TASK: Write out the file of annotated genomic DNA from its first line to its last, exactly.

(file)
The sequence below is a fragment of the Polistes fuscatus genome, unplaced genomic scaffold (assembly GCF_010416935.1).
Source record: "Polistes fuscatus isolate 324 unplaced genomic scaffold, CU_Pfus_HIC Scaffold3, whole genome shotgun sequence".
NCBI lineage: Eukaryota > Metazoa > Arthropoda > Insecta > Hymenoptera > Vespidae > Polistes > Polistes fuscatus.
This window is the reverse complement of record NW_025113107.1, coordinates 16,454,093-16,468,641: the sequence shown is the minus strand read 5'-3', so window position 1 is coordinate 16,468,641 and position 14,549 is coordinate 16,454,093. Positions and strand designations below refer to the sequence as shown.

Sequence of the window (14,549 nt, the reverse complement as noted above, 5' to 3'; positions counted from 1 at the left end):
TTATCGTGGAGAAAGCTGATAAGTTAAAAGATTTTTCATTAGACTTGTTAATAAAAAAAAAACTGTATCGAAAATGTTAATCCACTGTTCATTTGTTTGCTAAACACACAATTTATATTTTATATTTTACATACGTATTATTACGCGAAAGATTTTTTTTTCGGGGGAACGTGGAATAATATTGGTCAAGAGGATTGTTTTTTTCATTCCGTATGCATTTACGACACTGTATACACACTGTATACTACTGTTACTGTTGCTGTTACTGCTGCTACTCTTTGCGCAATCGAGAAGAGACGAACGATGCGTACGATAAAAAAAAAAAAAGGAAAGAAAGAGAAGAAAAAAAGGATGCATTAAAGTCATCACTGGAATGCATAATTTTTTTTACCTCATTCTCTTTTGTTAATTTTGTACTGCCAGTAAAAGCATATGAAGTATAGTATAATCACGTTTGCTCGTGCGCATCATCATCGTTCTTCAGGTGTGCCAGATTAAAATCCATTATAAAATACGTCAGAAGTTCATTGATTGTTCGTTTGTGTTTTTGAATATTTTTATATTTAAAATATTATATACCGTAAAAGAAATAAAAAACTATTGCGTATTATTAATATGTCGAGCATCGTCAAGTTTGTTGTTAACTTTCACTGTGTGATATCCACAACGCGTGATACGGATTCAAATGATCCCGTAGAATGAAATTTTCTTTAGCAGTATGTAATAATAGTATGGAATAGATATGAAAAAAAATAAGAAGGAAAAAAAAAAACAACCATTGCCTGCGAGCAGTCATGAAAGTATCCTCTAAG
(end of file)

The sequence below is a fragment of the Polistes fuscatus genome, unplaced genomic scaffold (assembly GCF_010416935.1).
Source record: "Polistes fuscatus isolate 324 unplaced genomic scaffold, CU_Pfus_HIC Scaffold3, whole genome shotgun sequence".
NCBI lineage: Eukaryota > Metazoa > Arthropoda > Insecta > Hymenoptera > Vespidae > Polistes > Polistes fuscatus.
This window is the reverse complement of record NW_025113107.1, coordinates 16,454,093-16,468,641: the sequence shown is the minus strand read 5'-3', so window position 1 is coordinate 16,468,641 and position 14,549 is coordinate 16,454,093. Positions and strand designations below refer to the sequence as shown.

Sequence of the window (14,549 nt, the reverse complement as noted above, 5' to 3'; positions counted from 1 at the left end):
TTATCGTGGAGAAAGCTGATAAGTTAAAAGATTTTTCATTAGACTTGTTAATAAAAAAAAAACTGTATCGAAAATGTTAATCCACTGTTCATTTGTTTGCTAAACACACAATTTATATTTTATATTTTACATACGTATTATTACGCGAAAGATTTTTTTTTCGGGGGAACGTGGAATAATATTGGTCAAGAGGATTGTTTTTTTCATTCCGTATGCATTTACGACACTGTATACACACTGTATACTACTGTTACTGTTGCTGTTACTGCTGCTACTCTTTGCGCAATCGAGAAGAGACGAACGATGCGTACGATAAAAAAAAAAAAAGGAAAGAAAGAGAAGAAAAAAAGGATGCATTAAAGTCATCACTGGAATGCATAATTTTTTTTACCTCATTCTCTTTTGTTAATTTTGTACTGCCAGTAAAAGCATATGAAGTATAGTATAATCACGTTTGCTCGTGCGCATCATCATCGTTCTTCAGGTGTGCCAGATTAAAATCCATTATAAAATACGTCAGAAGTTCATTGATTGTTCGTTTGTGTTTTTGAATATTTTTATATTTAAAATATTATATACCGTAAAAGAAATAAAAAACTATTGCGTATTATTAATATGTCGAGCATCGTCAAGTTTGTTGTTAACTTTCACTGTGTGATATCCACAACGCGTGATACGGATTCAAATGATCCCGTAGAATGAAATTTTCTTTAGCAGTATGTAATAATAGTATGGAATAGATATGAAAAAAAATAAGAAGGAAAAAAAAAAACAACCATTGCCTGCGAGCAGTCATGAAAGTATCCTCTAAG